Women on front line in West Bank

Every Friday Nariman Tamimi and her 11-year-old daughter Ahed gear up for a confrontation with Israeli troops as their village protests over the seizure of lands by settlers.



By (AFP)

Published: Fri 21 Sep 2012, 5:42 PM

Last updated: Fri 3 Apr 2015, 3:22 PM

Earlier this month, this 35-year-old mother of four was arrested by the soldiers and held for hours as villagers from the West Bank village of Nabi Saleh held their weekly demonstration, a tradition since the end of 2009.

The villagers are protesting over the seizure in 2001 of around 240 acres (100 hectares) of their land by residents of the nearby Jewish settlement of Halamish.

But with almost all demonstrations in the West Bank defined as “illegal” under Israeli military law, the protesters are routinely stopped by Israeli soldiers.

It was the fourth time in three years that Tamimi had been arrested.

“I am one of the villagers here, I feel I am playing an important part resisting the occupation,” she said, adjusting the traditional keffiyeh headscarf on her daughter’s head. “Women should always be next to men doing this.”

The weekly protests at Nabi Saleh which lies some 10 kilometres (six miles) north of Ramallah, stand out from other demonstrations across the West Bank for the large number of women who take part.

Whether it is blocking roads, waving flags, chanting slogans or even throwing stones and using catapults, the women in Nabi Saleh play a similar role to their male counterparts, to the point that even sometimes they get into physical fights with the soldiers.

In a traditional society dominated by conservative mores, it is an unusual sight.

But these women don’t face any criticism from their menfolk, says Tamimi who has the full support of her husband Bassem, a local activist whose role in the Nabi Saleh protests has earned him time in an Israeli jail — and recognition by the European Union as a human rights defender.

Her children, she says, “do not need any encouragement to take part in those protests, they see the settlement on our lands every day and they also see the oppression of the Israeli army.”

A recent YouTube video showed their young daughter Aher trading blows with a group of soldiers who were trying to arrest her mother.

“No-one is against the women’s participation — they come here every Friday,” her husband told AFP.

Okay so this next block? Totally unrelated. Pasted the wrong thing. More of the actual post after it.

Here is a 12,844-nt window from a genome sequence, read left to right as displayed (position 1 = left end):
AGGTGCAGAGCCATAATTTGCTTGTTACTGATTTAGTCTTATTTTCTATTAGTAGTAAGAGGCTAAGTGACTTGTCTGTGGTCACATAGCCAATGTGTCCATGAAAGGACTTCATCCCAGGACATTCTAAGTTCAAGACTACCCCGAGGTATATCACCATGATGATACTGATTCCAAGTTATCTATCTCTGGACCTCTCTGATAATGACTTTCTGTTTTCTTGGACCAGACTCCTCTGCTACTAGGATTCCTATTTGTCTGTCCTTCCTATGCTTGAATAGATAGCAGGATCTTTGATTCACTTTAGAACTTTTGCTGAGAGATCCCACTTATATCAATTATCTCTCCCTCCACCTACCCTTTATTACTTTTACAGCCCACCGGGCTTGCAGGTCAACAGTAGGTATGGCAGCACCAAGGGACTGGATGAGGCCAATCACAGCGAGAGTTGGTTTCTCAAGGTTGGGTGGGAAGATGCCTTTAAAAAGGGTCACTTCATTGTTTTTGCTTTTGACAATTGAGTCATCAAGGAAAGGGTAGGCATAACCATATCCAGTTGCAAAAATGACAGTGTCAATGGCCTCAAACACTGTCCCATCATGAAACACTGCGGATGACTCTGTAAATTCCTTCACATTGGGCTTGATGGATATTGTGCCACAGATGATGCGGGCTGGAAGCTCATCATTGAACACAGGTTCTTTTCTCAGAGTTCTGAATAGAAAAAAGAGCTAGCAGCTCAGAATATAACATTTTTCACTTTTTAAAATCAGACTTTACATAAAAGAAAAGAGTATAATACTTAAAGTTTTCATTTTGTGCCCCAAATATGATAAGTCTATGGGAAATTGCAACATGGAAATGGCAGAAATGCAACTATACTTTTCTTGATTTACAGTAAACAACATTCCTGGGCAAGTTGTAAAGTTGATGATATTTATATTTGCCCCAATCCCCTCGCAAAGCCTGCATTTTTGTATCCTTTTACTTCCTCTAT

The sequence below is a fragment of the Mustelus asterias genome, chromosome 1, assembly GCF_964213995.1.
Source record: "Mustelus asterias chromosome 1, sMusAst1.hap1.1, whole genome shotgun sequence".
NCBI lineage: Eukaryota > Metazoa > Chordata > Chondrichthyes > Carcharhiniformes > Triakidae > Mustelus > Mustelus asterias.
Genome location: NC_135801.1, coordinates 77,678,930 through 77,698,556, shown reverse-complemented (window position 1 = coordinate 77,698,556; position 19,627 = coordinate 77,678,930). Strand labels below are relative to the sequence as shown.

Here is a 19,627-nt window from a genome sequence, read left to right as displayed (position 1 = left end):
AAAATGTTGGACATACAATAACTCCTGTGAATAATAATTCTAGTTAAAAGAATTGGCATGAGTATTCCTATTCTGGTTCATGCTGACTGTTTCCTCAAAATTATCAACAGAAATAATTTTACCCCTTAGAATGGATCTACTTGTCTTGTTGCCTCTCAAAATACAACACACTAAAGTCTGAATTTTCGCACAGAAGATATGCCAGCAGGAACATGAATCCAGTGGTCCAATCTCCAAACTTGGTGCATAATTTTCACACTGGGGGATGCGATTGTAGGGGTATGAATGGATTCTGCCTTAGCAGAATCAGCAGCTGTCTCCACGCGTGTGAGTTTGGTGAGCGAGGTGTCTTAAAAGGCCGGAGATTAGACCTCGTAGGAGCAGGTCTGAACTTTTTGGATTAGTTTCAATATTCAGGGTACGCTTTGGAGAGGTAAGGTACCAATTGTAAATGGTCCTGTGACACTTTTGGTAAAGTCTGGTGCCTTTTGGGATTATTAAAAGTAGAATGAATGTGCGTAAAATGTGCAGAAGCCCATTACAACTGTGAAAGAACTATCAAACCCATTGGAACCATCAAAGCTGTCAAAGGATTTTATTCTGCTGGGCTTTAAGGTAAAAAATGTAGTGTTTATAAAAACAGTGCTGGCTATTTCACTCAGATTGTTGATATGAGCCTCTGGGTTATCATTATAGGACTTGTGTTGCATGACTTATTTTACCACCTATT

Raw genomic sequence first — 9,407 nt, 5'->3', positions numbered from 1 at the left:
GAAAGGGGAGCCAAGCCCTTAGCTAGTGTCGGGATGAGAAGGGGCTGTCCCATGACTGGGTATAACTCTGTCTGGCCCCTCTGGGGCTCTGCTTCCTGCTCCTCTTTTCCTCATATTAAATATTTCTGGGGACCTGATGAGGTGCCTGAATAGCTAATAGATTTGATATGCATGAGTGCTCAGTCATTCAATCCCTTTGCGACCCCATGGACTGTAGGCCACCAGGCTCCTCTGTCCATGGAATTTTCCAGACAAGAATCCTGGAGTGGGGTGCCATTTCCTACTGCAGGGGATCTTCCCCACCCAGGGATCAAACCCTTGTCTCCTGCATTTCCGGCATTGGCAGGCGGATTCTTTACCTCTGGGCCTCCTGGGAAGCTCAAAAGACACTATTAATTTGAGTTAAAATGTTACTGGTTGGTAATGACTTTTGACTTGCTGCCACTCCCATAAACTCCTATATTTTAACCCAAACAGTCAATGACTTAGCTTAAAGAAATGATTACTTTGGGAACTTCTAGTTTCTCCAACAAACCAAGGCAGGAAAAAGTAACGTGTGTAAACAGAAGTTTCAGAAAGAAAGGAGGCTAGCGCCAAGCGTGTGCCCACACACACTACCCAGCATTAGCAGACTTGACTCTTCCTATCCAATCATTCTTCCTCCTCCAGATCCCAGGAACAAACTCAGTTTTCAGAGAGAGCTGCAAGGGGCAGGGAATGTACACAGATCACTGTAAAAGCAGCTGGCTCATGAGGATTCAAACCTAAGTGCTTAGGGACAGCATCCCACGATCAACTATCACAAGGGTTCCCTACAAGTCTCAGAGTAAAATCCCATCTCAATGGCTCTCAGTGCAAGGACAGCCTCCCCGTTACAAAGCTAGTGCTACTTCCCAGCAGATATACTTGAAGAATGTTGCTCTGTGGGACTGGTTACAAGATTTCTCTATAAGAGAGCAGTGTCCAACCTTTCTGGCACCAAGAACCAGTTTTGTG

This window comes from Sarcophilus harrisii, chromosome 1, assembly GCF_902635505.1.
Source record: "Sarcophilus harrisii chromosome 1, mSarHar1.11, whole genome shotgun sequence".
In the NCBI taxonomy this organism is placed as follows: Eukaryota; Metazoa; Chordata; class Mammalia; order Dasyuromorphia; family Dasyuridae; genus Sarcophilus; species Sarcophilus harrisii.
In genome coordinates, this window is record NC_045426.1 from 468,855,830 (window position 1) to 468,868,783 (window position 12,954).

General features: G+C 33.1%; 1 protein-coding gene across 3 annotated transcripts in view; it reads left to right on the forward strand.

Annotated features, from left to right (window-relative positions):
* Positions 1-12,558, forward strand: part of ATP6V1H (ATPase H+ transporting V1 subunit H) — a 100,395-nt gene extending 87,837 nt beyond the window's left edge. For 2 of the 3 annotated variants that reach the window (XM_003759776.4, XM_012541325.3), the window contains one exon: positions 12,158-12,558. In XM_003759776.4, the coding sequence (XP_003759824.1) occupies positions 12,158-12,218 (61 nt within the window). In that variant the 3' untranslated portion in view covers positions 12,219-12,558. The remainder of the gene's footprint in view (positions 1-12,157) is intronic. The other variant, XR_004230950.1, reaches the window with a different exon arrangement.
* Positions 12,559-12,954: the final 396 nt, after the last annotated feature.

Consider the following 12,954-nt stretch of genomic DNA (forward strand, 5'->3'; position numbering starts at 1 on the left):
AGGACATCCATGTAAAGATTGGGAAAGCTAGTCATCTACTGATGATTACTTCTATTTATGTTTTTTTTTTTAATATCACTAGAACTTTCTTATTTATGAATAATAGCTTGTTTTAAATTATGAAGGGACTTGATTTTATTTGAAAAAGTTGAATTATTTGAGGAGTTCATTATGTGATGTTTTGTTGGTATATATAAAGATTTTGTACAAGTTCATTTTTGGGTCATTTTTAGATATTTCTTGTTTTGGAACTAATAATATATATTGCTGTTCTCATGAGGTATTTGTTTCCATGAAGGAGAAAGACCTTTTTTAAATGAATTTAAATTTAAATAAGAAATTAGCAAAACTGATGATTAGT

“From the day we started protesting, 110 male protesters have been arrested and held for different periods of time,” he says, a figure which equates to more than a fifth of the village’s 500 or so residents.

“It has increased the role of women and children in those protests.”

In a yard near the village mosque, 39-year-old Bushra Tamimi sits smoking a cigarette while waiting for the Friday prayers to end.

“A lot of women attend the protest because we are a small village and we are almost all from the same family,” she says.

“I have five kids and the Friday protests have become an important duty for me. I have to be here every Friday to prepare flags and banners.”

Along with the village women, there are also a handful of international activists and even some Israeli women who come to join the protests, which the villagers say has also increased local female participation.

Sitting next to Bushra is Atheer Bashir, 18, and Nur Naji, 16, who are also waiting for the prayers to end so they can head off to the protest.

“I wake up early every Friday and call my friends to prepare for a day of confrontation with the occupation,” says Bashir.

Rawan Jalal, 19, remembers how eight girls once hurled stones at four Israeli army vehicles which had blocked off access to the village.

“In Nabi Saleh, women play a similar role in facing the occupation if not a bigger role,” she told AFP.

Villager Daif Allah Tamimi says there is nothing unusual about the large number of women joining in the Nabi Saleh demonstrations.

“People in the village are fighting for their land. The land is important to both men and women,” he shrugs.

The presence of other women activists from outside has “encouraged village women to participate more, which helped break the social and cultural taboos that might prevent women from attending such demos,” he said.


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